Not to change the subject, but where does Jaden Smith fit in to all of this?
The catalyst for all this was Jaden. He was home-schooled and, starting at the age of ten, was really interested in science and sustainability. Also, as an avid surfer he was really struck by the pollution in the ocean.
At ten years old, he started asking a lot of questions. Ultimately the family put him together with another creative person, Drew FitzGerald, who’s been in the sustainability ecosystem for a number of years even though he's a creative designer by trade. He's an adult, so the family put him together with Jaden and said, "Can you just quell his curiosity?" never thinking that a business would grow out of it. But through that interaction, the idea of a better bottled water, the idea of conscious consumption, was born. Sometimes change starts from a naive place.
What is his exact role?
He's a co-founder. And Will is also very active. Will and Jaden are in every single board meeting.
There’s a lot of celebrity projects in Los Angeles, and most of them never go anywhere. Were you skeptical at first?
Oh yes. I had recently gotten out of the bottled water category and Drew, who is my friend, called me and told me about it. When he mentioned celebrity I said, "Oh my God. You and every other celebrity think it's so easy to get into this category. Don't do it, Drew."
He's like, "No, listen to me."
We started talking and that whole talking period lasted almost a year. And he convinced me. Now I believe in the mission completely.
"We had so many holy shit moments like, "Oh my God, it's going to get out!”
You raised eleven-and-a-half million dollars. Did you have experience fundraising before?
No I didn’t, and I basically had to figure it out. It’s tough because they're sharks, right? You've got to know what you're saying. I didn't know what the F I was talking about so finally, I said, "You know what, you know how to sell and you believe in this vision, so all you gotta do is just convey your passion, your heart and ultimately how this is all going to happen, that has to be believable." That's what I did and some people got it. Fewer people got it than not. I'm a mad executor, I know how to develop and launch and commercialize products, and I just said “are you in or aren't you?”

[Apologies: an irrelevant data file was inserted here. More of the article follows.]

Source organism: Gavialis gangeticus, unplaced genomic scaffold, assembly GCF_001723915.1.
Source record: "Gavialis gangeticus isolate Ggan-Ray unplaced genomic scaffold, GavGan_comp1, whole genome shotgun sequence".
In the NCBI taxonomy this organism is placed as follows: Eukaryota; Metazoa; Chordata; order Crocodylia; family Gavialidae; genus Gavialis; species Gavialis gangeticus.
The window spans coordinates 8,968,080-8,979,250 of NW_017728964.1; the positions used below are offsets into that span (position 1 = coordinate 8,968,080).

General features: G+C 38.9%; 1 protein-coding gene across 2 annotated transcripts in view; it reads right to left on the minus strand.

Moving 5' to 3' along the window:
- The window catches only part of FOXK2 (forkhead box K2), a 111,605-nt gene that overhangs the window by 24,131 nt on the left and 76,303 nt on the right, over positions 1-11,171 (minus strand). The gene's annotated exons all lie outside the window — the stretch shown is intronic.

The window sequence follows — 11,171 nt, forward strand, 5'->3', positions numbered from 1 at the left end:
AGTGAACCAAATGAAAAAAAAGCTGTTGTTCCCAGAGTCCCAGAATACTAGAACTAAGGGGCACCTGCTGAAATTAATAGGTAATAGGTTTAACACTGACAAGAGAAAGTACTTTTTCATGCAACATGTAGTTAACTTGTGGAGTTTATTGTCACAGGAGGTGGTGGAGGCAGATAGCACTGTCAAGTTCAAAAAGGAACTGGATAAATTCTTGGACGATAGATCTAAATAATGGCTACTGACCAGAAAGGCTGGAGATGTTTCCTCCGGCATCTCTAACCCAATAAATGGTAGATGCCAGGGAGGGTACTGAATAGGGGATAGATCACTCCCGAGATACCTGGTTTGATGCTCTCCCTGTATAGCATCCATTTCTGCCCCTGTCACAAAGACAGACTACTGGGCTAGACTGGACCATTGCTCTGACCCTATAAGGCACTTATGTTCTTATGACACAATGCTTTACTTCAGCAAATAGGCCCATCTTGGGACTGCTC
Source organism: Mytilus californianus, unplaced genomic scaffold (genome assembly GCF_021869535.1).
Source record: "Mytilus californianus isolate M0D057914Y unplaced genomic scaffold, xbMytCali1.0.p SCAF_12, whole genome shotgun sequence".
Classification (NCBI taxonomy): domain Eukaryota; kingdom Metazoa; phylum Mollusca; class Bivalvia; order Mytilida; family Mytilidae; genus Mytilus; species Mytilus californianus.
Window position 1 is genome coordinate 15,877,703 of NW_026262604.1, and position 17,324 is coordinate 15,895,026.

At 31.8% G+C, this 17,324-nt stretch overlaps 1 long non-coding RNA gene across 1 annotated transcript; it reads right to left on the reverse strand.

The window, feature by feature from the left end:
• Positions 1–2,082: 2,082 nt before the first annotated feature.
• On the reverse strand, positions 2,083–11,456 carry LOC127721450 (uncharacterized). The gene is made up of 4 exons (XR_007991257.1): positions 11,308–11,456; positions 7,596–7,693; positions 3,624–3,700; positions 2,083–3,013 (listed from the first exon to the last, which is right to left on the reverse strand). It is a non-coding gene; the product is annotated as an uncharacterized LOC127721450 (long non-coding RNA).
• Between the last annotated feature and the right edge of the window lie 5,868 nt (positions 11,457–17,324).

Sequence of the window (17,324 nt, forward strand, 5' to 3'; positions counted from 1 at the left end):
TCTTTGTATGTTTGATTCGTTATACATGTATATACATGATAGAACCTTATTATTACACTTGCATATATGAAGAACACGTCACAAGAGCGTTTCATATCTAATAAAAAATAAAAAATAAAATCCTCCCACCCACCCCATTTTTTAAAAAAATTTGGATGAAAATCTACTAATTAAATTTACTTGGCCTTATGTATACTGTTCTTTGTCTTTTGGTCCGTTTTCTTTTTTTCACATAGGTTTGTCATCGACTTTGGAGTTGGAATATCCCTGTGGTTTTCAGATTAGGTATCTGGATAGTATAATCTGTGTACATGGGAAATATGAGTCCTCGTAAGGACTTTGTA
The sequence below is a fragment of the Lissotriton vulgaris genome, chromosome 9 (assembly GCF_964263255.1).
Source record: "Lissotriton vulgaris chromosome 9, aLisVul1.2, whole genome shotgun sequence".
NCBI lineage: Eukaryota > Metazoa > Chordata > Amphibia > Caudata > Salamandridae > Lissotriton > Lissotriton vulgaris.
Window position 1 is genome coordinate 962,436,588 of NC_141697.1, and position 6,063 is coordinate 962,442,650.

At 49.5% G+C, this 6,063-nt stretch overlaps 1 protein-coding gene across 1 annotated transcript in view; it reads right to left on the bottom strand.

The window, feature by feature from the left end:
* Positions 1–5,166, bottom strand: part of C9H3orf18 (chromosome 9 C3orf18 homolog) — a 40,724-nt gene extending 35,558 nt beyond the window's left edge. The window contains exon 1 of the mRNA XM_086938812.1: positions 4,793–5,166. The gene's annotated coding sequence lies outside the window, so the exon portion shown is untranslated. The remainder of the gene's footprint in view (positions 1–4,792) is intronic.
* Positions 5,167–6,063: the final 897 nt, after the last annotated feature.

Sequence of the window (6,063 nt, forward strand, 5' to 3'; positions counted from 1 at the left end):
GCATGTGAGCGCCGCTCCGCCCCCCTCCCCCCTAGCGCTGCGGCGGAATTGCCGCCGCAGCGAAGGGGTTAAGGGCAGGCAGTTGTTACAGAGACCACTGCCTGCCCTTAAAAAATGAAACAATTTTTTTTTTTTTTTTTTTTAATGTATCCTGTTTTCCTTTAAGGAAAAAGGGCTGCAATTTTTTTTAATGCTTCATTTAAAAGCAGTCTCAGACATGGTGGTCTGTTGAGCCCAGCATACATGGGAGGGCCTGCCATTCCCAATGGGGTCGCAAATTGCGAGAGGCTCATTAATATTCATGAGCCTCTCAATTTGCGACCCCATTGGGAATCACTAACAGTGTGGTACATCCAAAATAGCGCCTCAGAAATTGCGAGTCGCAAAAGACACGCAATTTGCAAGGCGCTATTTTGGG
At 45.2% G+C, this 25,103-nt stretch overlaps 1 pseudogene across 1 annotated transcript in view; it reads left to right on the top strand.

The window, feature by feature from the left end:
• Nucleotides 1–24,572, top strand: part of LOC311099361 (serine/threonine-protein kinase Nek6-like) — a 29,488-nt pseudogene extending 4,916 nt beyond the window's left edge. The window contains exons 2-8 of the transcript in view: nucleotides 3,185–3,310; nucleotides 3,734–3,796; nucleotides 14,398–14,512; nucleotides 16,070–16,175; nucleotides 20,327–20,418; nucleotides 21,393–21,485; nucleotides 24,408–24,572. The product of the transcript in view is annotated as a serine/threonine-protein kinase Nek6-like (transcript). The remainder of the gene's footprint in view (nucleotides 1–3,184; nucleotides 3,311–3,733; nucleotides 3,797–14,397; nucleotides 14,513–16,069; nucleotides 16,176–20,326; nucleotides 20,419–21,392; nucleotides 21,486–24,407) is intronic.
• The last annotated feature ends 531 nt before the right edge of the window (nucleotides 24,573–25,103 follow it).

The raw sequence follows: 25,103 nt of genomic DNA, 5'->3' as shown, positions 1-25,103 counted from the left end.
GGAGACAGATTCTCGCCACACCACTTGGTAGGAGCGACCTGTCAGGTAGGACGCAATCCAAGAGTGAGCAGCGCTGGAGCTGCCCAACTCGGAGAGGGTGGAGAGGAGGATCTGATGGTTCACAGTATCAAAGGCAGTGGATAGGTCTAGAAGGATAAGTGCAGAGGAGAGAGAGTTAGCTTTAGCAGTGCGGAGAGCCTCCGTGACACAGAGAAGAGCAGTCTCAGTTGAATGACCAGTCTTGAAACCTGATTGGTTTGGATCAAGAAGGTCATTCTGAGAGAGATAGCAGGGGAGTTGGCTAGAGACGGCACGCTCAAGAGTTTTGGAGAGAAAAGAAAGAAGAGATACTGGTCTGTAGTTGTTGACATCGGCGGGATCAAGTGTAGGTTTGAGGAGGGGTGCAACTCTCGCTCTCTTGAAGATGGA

While it did not fit most people’s investment thesis, they still said, "you know what, we're in." These individuals within institutionals came outside and invested in our company on their own.
How important was the celebrity tie in?
There might be some people that use the family name to open that door, but I never started with that. In fact, when we launched this product for the first two years we said nothing about who was involved. From our standpoint it was so important that the brand establish its own foundation based on its own merit, because that's what makes it sustainable.
People ask, "How did you keep it from getting out for so long?" And it was really hard. We had so many holy shit moments like, "Oh my God, it's going to get out!” We wanted so hard to make sure that the brand was JUST first.
I notice you’re wearing a Hamsa Hand. Are you a spiritual person? Is the ethical nature of this business somehow tied to a higher morality?
I’ve only had this on for the last week! I'm actually a Christian. Usually three-hundred and forty days out of the year I’m wearing a cross!
I just caught you on Hamsa week?
Yeah! But, to answer your question, I will say, yes, I'm spiritual. I'm very much about everything happens for a reason, and I'm very much about paying it forward and doing the right things. I'm so far from being perfect, but I just try to be good and consider the impacts on other people.
Will JUST water try to expand its ethical mission?
It's a great way for us to start that dialogue. In the future, we’d really like to make greater disruption and start to look at how products are sourced, so get into other beverages, get into other snack products that uphold the same ideas.
Like a JUST juice?
Exactly. Looking at how are the ingredients of the juice sourced and asking: how does the community benefit?